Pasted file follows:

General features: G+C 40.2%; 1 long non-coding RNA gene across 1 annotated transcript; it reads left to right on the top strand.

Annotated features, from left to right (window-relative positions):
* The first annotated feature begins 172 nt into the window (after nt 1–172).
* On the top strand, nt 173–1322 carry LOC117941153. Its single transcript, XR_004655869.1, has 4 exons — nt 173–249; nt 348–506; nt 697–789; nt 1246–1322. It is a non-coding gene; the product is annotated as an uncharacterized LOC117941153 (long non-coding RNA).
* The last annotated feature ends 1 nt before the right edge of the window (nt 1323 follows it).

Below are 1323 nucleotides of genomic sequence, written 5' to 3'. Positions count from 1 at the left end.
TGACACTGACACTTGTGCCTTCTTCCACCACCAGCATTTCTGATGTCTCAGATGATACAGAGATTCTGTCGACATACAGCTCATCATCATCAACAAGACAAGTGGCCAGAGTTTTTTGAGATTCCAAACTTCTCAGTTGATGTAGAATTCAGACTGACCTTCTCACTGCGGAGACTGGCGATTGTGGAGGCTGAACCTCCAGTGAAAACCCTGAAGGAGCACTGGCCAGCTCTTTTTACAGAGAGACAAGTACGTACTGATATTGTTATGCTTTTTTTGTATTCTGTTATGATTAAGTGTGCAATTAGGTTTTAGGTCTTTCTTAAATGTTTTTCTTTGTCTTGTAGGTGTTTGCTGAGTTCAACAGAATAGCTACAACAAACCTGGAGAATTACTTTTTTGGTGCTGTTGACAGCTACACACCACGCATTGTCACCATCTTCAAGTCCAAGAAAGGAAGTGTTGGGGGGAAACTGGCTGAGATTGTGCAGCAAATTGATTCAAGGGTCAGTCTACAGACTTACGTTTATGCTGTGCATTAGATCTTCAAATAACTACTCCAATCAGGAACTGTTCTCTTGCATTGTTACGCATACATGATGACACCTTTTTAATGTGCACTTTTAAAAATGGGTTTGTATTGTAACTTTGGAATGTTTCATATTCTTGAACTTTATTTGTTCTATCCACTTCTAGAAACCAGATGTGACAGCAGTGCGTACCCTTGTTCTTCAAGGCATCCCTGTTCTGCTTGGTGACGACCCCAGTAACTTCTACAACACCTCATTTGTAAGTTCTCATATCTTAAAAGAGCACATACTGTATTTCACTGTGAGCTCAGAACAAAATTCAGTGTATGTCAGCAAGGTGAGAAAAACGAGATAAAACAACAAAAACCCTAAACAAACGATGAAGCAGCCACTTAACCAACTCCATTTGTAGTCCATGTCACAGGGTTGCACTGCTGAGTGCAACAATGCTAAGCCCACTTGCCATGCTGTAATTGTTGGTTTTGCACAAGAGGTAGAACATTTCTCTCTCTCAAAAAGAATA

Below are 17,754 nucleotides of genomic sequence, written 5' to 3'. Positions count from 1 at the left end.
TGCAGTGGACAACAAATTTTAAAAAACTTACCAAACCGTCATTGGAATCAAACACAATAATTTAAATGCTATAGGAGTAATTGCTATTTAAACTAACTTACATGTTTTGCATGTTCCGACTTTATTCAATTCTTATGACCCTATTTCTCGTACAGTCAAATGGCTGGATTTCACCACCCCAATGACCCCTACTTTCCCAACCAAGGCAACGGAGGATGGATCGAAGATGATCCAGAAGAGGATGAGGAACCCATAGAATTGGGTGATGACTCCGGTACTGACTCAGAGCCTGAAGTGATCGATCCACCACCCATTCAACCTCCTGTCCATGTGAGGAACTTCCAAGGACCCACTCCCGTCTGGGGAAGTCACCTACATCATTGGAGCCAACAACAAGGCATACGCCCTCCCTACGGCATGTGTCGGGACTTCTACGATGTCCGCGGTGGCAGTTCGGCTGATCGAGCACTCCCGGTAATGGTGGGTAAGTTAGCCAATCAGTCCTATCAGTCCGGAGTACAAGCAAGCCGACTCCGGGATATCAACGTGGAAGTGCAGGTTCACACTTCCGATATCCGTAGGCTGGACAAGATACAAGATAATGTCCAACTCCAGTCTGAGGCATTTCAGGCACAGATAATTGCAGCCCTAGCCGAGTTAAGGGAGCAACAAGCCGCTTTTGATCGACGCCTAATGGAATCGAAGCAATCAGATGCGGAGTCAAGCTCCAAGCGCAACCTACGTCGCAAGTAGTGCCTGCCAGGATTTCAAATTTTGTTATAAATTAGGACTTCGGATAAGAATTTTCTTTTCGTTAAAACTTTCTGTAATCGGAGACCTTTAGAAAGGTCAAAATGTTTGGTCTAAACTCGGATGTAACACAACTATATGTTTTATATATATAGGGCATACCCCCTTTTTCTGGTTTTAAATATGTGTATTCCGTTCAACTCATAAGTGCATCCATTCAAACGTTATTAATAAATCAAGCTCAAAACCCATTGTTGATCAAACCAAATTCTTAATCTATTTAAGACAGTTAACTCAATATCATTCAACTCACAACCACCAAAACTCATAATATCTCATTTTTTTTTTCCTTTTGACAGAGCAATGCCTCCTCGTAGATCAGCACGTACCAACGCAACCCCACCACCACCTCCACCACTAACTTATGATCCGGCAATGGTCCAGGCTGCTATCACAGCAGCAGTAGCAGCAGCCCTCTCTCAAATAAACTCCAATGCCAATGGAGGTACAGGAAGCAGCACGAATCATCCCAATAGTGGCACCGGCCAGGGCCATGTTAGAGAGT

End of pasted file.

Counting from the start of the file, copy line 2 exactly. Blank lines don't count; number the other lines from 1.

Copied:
Annotated features, from left to right (window-relative positions):